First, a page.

As per Lai & Pratt (2004, as cited in Devolder, A., Vanderlinde, van Braak & Tondeur, 2010), my role does have a budgetary and resource allocation component but it is also shared with the director of education technology. Therefore I am not the one making the budget but suggesting ideas and reviewing others’ proposed purchases. In addition, I have to ensure that the resources we have are working for what we need them for and advocate for more resources when necessary.

In terms of the ‘nuts and bolts’ that Marcovitz (1998, 2000 as cited in Devolder, A., Vanderlinde, van Braak & Tondeur, 2010), I try to minimize my role in the technical and repair component of it. This is the role of our IT manager who is phenomenal at the technical side of our operations. That being said, teachers still come to me regularly to fix their problem. It is important for me to acknowledge when I am capable of supporting them and when I need to refer them to the experts. When possible, I do try my best to problem solve with teachers as it can be frustrating when things aren’t working and it is also part of my emphasis on building relationships whenever possible.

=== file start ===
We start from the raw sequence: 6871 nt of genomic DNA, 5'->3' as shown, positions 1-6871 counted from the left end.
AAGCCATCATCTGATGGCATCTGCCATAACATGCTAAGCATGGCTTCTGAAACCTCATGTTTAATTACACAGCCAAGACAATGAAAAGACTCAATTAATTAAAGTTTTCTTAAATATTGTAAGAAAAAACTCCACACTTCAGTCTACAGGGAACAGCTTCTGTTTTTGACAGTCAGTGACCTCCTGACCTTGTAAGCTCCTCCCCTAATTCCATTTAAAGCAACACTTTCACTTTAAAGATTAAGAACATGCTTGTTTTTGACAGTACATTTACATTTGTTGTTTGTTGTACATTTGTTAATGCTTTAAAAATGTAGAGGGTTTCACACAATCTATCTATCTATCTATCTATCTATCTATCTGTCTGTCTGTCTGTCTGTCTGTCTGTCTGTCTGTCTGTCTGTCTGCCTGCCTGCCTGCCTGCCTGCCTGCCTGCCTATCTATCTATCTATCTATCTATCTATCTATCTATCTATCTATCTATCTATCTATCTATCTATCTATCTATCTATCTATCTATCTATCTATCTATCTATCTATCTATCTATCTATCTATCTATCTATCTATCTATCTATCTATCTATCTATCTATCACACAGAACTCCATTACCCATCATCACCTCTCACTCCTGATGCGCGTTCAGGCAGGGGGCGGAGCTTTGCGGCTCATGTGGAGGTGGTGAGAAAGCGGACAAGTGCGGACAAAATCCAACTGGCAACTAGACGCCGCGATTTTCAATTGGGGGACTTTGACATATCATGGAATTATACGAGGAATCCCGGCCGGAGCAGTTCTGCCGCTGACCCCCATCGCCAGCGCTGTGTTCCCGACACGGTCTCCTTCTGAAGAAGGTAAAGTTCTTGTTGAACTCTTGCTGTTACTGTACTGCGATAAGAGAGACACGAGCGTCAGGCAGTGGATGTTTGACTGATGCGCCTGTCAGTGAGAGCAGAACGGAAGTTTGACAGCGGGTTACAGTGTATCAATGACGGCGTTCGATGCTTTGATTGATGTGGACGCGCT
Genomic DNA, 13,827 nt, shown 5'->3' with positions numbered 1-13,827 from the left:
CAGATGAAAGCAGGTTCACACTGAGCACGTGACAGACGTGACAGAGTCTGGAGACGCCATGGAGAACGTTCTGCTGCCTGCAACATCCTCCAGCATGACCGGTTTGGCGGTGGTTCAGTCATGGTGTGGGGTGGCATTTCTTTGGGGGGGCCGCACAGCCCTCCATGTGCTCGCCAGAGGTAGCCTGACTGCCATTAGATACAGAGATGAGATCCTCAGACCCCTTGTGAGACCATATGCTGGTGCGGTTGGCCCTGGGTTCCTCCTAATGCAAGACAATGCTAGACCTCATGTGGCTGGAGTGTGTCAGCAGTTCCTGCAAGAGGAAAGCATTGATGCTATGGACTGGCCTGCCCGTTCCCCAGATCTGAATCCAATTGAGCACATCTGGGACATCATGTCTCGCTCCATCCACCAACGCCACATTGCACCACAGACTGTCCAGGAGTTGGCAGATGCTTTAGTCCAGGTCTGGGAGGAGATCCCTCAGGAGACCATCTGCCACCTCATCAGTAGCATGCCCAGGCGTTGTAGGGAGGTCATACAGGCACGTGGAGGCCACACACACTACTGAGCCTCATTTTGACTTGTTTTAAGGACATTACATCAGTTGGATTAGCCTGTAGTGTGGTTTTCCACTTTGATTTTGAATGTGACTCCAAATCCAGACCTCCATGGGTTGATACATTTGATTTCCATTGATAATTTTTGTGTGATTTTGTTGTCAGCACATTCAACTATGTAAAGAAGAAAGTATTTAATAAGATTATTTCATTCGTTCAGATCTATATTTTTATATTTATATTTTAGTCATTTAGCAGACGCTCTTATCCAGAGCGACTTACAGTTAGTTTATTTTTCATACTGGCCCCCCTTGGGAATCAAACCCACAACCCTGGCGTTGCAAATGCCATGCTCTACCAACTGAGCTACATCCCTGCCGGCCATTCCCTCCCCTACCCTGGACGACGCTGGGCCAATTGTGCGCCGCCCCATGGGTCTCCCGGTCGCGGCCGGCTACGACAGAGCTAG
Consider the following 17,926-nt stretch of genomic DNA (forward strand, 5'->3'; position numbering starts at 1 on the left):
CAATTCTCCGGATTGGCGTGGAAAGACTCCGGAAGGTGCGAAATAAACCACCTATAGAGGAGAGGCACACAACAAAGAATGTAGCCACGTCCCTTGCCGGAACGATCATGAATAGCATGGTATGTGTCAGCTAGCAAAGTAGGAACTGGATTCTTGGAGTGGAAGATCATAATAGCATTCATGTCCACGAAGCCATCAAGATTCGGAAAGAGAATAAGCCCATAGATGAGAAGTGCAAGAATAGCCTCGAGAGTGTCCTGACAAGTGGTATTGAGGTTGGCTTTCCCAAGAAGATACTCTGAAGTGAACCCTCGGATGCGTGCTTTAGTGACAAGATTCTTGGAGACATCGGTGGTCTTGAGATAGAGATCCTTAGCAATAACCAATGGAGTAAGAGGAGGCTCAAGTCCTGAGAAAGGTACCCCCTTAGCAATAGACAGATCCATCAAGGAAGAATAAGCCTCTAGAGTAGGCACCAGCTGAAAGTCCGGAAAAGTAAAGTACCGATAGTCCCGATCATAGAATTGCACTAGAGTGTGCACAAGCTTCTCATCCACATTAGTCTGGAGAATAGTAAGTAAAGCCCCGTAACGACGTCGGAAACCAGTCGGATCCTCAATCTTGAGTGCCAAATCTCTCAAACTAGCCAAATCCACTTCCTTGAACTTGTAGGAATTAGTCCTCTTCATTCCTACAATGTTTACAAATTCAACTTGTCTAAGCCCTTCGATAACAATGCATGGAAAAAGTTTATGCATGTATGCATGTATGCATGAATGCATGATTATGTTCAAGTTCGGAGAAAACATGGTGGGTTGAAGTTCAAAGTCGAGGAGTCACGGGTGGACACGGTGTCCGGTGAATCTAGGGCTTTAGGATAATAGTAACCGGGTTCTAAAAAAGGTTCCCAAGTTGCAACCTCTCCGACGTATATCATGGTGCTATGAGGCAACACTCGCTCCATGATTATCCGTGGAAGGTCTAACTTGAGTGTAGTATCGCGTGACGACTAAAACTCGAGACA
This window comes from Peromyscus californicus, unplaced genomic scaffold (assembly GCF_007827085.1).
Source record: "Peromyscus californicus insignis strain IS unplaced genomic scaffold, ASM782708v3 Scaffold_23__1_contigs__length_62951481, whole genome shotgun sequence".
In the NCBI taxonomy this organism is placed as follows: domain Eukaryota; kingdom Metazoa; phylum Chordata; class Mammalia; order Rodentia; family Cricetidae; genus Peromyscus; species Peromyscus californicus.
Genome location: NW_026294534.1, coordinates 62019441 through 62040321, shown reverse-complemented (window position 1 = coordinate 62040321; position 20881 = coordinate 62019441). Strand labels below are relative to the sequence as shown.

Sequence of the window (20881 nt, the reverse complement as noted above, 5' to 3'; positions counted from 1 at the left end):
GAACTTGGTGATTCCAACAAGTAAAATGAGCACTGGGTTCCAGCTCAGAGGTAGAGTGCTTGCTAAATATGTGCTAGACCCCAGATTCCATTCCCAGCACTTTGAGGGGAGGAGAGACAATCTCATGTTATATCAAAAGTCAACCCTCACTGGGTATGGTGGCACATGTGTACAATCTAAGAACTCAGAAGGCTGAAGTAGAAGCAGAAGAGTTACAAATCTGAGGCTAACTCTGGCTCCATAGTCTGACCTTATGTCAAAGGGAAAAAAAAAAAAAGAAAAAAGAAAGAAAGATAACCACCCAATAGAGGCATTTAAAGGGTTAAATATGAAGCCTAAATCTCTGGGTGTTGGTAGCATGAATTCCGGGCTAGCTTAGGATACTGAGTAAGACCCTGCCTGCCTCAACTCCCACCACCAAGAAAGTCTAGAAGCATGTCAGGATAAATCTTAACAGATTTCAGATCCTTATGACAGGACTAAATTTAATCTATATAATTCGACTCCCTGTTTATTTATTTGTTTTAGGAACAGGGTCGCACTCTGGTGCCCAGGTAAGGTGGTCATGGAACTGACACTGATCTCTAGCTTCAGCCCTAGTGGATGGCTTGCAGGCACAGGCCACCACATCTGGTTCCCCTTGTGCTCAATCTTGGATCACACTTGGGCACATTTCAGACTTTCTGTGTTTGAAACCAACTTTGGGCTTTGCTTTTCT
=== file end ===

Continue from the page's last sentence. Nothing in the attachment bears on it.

Devolder, A., Vanderlinde, R., van Braak, J. & Tondeur, J. (2010). Identifying multiple roles of ICT coordinators, Computers & Education, Vol.55(4), pp.1651-1655.

Sunday 8 May 2016

Professional Development Part 2

The model I've come to focus on is one that many businesses use as there will always be resistance.  Geoffrey Moore (2001) outlines this idea of ‘Crossing the Chasm’. I focus my time on 3 groups: 1. the technology enthusiasts when I want to trial things and always have great feedback and engagement 2. the visionaries when we want to look at big ideas we want to implement 3.pragmatists for developing skills. The first 2 groups don't need much convincing to attend professional development and often seek it out on their own. Teach the willing, and others will follow when they see growth and results. The conservatives are more willing to learn things once they have seen the pragmatists be successful. Staggered PD with repeated sessions later in the year can be helpful for meeting their needs and skeptics may never take the jump or resist until they have to. It is also a reality that unfortunately I will never be able to meet everyones needs to I work to impact the most people in the most effective and efficient model. In addition, I find that people from across this spectrum will come to me one-on-one for just in time PD and these short sessions (as little as 5 minutes) can be more powerful than sessions for some people.